256 pp., 6.125 x 9.25, 8 halftones, 3 maps, notes, index
Paperback ISBN: 978-1-4696-6996-0
Published: September 2022
Hardcover ISBN: 978-1-4696-6995-3
Published: September 2022
eBook ISBN: 978-1-4696-6997-7
Published: August 2022
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Awards & distinctions
Honorable Mention, 2023 Theodore Saloutos Book Prize, Immigration and Ethnic History Society
Garcia focuses on Central America and the Caribbean, where natural disasters have repeatedly worsened poverty, inequality, and domestic and international political tensions. She explains that the creation of better U.S. policy for those escaping disasters is severely limited by the 1980 Refugee Act, which continues to be applied almost exclusively for reasons of persecution directly related to politics, race, religion, and identity. Garcia contends that the United States must transform its outdated migration policies to address today's realities. Climate change and natural disasters are here to stay, and much of the human devastation left in their wake is essentially a policy choice.
About the Author
Maria Cristina Garcia is Howard A. Newman Professor of American Studies and professor of history at Cornell University. Her most recent book is The Refugee Challenge in Post–Cold War America.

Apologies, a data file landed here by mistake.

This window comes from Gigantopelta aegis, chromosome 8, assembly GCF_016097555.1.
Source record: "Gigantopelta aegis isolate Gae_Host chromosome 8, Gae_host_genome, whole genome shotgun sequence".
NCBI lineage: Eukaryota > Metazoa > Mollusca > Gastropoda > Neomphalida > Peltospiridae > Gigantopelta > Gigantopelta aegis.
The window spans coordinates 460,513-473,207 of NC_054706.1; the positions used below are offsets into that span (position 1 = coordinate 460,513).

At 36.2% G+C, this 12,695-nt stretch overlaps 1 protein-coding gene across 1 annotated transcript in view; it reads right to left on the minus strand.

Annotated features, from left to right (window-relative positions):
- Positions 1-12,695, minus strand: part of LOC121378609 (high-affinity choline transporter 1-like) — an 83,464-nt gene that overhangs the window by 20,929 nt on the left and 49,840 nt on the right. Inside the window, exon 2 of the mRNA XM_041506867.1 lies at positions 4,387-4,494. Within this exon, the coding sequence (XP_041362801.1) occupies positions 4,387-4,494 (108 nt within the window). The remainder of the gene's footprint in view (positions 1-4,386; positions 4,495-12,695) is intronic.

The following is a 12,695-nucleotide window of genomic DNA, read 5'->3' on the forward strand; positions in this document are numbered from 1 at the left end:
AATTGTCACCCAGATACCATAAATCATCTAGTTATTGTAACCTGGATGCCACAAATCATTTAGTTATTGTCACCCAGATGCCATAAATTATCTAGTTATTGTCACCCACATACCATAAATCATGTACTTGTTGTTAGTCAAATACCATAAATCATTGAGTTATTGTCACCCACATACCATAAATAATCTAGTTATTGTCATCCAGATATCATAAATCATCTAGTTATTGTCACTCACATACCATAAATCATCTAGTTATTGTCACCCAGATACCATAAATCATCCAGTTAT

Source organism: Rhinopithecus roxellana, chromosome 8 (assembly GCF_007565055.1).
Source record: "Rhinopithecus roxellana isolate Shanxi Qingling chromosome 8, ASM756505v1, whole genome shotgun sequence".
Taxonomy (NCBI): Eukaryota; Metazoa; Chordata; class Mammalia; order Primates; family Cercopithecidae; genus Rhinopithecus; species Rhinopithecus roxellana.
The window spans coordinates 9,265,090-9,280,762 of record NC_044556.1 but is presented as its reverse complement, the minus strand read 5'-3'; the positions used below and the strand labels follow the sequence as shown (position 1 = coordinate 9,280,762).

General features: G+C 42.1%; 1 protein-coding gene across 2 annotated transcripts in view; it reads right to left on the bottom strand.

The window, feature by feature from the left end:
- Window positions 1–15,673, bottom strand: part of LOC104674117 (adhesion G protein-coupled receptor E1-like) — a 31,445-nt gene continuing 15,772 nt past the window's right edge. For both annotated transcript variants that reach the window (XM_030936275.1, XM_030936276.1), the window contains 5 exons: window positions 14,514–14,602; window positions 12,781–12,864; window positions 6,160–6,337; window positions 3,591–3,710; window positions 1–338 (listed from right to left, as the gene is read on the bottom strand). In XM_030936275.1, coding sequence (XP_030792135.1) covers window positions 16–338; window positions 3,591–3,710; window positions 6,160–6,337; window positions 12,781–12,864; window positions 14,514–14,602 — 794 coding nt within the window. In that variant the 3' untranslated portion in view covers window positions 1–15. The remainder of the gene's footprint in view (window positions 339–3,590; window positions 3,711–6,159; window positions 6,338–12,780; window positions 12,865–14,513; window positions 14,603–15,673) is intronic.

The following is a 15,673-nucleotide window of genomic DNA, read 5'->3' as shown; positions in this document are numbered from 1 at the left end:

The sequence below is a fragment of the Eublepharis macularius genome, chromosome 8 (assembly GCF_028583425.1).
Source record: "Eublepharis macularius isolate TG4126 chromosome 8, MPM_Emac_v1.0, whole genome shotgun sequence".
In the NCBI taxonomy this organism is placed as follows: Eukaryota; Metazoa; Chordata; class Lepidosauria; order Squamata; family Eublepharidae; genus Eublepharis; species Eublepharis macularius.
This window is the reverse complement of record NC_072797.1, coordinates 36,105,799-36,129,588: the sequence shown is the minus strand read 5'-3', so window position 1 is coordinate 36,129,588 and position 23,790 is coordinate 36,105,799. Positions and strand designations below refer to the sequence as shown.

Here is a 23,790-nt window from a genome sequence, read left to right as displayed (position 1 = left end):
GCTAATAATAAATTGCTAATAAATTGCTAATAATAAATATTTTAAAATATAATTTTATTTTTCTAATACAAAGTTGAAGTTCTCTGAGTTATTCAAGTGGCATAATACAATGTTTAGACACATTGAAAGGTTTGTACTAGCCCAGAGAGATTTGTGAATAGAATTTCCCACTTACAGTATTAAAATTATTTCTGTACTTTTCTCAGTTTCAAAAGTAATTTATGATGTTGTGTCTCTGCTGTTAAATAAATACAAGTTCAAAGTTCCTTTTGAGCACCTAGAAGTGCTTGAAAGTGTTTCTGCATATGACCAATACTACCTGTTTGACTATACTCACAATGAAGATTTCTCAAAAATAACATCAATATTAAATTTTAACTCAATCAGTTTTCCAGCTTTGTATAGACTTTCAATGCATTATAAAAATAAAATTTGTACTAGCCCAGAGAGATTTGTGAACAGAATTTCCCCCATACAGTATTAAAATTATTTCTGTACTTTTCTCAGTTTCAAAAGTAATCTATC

For more information about Maria Cristina Garcia, visit the Author Page.
"This book is critical for understanding how climate change intersects with hemispheric political history and regional inequality to increase immediate suffering in the wake of natural disasters and undermine longer-term safety and security. . . . Essential."—CHOICE
"A forthright work of research and witness . . . State of Disaster is a learned and fervent exposé that holds out hope that impacts can 'be minimized with strategic planning, sustainable practices, and responsible, accountable and transparent governance.'"—Foreword Reviews
"Garcia’s study is a welcome addition to the discipline. . . . The research is timely in that it centers climate change as a push factor, diﬀerentiating it from previous studies and providing a framework and methodology for subsequent research in this area."—Ethnic and Racial Studies
"Crisp, elegant, and concise. This compelling book deals expertly with the increasing problems of climate change–induced migration in the United States and the political and humanitarian challenges such migration raises within and across borders. Reveals how climate change affects people's daily lives and often leads to massive disruptions in their places of settlement, their livelihoods, and their identities."—Jorge Duany, author of Blurred Borders
"Garcia is a leading historian of displaced and mobile populations from Latin America and the Caribbean to the United States. Here, she applies serious and timely historical treatment to the important intersection of climate change and migration. With its clear, accessible writing and a new thematic approach to the region's history of migration, this book will be eagerly adopted in classrooms."—Mark Overmyer-Velazquez, editor of Beyond la Frontera